Perhaps it would be best to describe objet a as the cause of desire. In a sense it is the phallus which the child wishes to be in order to complete its mother, the symbolic complement of its own lack. It is the object of the radical lack lived by the child who is separated at birtlyfrom its mother. It is the first image to fill in the crack of separaliion. In short, the objet a (sometimes calledYhe objet-petit-a) is the signifier of desire. I mentioned j st now the lack of being of the mother. T . s is represented, accor, ing to Lacan, by the signifier of the allus, which she does not I:l: ve and which she desires. The' ant identifies with the phallus, as e object lacking to, a esired by, the mother; and hence how s/he . ks her- 0 . mself to her lack of being through the phallus. But however strong the dual imaginary mother-child relationship is, a third term intervenes - the Other, the father. The father brings back the mother to her own lack of a phallus, that is to say, to her castration. The mother looks for what she does not have, by receiving the phallus from the father, or by identifying it with her child. The child identifies with the phallus in order to satisfy its mother's desire. The phallus also signifies the law of symbolic castration for it belongs to the father, the Other who forbids the enjoyment of the mother-child 'symbiosis'.

The phallus signifies sexual difference. It is what splits human beings into what Lacan called 'sexed partial beings'. In Aristophanes's famous myth, described in Plato's Symposium, each sexual half is looking desperately for the other complementary half; Lacan believes that the subject's search for his or her sexual complement is replaced by the search for that part of her- or himself that is lost for ever, owing to the fact that he or she is a sexed partial being.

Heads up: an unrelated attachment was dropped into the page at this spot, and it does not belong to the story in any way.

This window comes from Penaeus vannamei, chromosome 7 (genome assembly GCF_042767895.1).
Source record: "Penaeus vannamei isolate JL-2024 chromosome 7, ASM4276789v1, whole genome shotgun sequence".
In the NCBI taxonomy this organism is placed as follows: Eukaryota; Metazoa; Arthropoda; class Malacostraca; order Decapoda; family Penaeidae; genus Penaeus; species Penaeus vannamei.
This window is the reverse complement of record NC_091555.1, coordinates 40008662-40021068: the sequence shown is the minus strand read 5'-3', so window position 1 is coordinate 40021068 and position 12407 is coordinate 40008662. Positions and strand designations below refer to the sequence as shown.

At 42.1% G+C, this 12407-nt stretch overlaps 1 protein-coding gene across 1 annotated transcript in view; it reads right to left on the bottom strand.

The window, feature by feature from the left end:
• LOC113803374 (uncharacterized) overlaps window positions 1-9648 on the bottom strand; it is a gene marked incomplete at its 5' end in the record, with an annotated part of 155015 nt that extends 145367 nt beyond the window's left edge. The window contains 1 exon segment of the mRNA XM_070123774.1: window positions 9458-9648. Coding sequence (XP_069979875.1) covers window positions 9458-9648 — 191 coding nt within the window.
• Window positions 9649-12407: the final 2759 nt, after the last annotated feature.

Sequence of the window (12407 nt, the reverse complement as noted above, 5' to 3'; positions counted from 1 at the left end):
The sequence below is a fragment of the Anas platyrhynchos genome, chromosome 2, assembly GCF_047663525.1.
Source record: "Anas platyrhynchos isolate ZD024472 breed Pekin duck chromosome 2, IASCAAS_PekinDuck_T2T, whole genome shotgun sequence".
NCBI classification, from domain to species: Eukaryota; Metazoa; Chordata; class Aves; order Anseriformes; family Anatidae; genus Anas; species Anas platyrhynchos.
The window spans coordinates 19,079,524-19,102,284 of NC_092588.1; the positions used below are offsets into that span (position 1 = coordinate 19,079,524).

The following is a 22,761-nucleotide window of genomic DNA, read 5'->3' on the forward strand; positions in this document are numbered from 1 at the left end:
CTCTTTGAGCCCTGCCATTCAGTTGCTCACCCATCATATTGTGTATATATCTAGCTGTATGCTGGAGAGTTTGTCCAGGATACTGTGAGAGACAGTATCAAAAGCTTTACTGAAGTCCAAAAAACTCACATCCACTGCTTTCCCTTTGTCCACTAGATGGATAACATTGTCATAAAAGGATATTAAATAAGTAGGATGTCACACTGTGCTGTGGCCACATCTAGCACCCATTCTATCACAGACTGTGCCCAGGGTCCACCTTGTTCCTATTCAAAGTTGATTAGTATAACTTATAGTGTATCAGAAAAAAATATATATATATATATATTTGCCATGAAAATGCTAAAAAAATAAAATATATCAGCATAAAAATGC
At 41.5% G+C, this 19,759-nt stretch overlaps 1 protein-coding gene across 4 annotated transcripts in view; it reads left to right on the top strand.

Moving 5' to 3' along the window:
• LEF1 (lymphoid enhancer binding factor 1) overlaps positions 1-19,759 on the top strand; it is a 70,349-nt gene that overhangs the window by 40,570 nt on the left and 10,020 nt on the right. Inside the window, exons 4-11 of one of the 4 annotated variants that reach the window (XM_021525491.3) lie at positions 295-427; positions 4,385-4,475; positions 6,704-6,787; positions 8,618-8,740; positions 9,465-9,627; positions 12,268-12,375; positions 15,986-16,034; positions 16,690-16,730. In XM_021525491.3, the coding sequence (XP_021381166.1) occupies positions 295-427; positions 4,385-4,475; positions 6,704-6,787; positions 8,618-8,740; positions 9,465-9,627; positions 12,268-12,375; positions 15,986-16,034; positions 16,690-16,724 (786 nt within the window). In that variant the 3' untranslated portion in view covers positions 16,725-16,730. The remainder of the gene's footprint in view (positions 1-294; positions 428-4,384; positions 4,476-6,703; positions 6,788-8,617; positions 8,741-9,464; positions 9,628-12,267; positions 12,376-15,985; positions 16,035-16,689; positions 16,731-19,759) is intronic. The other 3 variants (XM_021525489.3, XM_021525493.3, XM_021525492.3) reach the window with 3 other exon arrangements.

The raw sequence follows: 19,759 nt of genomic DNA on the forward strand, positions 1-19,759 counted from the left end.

One effect of Lacan's concern with desire is the displacement of the concept libido (the word Freud used to describe the force of the 'sexual desire'). Lacan always uses the term libido sparingly it is ousted by 'desire'. In later years, in Lacan's own writings, desire tends to be eclipsed gradually by jouissance.

What is jouissance? The human subject is confronted by the unconscious which is striving to express what is really forbidden to the speaking subject - jouissance and death. In Beyond the Pleasure Principle Freud said that 'there exists in the mind a strong tendency towards the pleasure principle, but that tendency is opposed - ~by certain other forces or circumstances'. Lacan makes an important distinction betweenplai~ir (pleasure) and jouissance, a term which signifies the ecstatic or orgasmic enjoyment - and exquisite pain - of something or someone. Jouissance goes beyond plaisir. In French, jouissance includes the enjoyment of rights and property, but also the slang verb, jouir, to come, and so is related to the pleasure of the sexual act. But it also refers to those moments when too much pleasure is pain. Jouissance, then, is not pleasure in pain - that is masochism.

Jouissance is unconscious, it is unconscious pleasure which becomes pain. An example: while listening to music the other day I burst out crying without knowing, why. Jouissance begins where pleasure ends. When jouissance becomes conscious it is no longer jouissance, it is merely pleasure. Jouissance occurs when physical pain becomes un physical pleasure. Now, plaisir is bound to desire as a defence against jouissance. Jouissance, like death, represents something whose limits cannot be overcome.